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Stanford superstar Rose Zhang to return for sophomore year

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The most decorated amateur in women’s golf remains in no rush to join the professional ranks.

Stanford superstar Rose Zhang, who last week won the NCAA individual title before leading the Cardinal to a team national championship, announced Wednesday that she has decided to return to school for her sophomore season. Zhang, the world’s top-ranked amateur who ran away with the Annika Award as a freshman, declared her intentions – she also doesn't plan to go to LPGA Q-School in the fall – on Golf Channel’s “Live From the U.S. Women’s Open” prior to teeing it up in this week’s major championship at Pine Needles in Pinehurst, North Carolina.

"For now, I'm definitely staying for at least another year at Stanford and I don't think I'm going to be Q-School in the fall," Zhang said. "That's the plan for now, and I will go from there. I like to keep one- to two-year plan, and then after that, no clue."

Zhang already bucked the trend of world-beating amateurs bypassing the college ranks. She was No. 1 in the World Amateur Golf Ranking, twice a McCormack medalist, a two-time USGA champion (2021 U.S. Girls Junior and 2020 U.S. Women’s Amateur) and had already played in seven majors when she arrived at Stanford last fall.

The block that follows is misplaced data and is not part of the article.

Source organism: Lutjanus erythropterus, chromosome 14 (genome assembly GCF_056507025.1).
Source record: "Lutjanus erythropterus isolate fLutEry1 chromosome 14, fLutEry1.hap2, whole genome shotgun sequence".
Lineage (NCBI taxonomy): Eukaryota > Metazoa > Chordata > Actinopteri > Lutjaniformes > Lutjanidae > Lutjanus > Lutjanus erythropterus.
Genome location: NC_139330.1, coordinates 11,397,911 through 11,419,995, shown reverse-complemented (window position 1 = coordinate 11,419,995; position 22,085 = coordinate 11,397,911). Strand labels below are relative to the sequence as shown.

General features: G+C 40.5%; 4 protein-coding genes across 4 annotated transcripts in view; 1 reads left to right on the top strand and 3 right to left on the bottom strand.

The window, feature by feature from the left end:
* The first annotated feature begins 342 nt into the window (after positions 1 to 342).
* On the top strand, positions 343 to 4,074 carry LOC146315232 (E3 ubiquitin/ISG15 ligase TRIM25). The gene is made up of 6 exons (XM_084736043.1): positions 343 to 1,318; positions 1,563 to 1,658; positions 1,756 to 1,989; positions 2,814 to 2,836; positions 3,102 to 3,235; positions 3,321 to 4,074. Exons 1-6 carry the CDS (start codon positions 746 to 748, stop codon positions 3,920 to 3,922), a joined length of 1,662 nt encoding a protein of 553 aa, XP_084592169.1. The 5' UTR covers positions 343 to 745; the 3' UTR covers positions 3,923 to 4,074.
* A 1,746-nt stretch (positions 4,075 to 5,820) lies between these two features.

This week’s U.S. Women’s Open will mark her eighth major start and fourth U.S. Women’s Open, where she made the cut in 2019. Her best major finish is a T-11 at the 2020 ANA Inspiration.


Zhang's focus is staying in the moment at U.S. Women's Open

Zhang's focus is staying in the moment at U.S. Women's Open

Last season for the Cardinal, Zhang won four times, including the NCAA Championship, and finished worse than T-4 just once in 10 starts – and that was a T-10.

Zhang’s decision to remain in school was likely made easier by new NIL rules, which permit amateur and college athletes to sign endorsement deals. Zhang has already signed several, including with Callaway and Adidas.

"Having NIL in general will allow a lot of athletes to want to stay four years," Zhang said.

So, four years for Zhang? "I really like to just live in the moment," she added.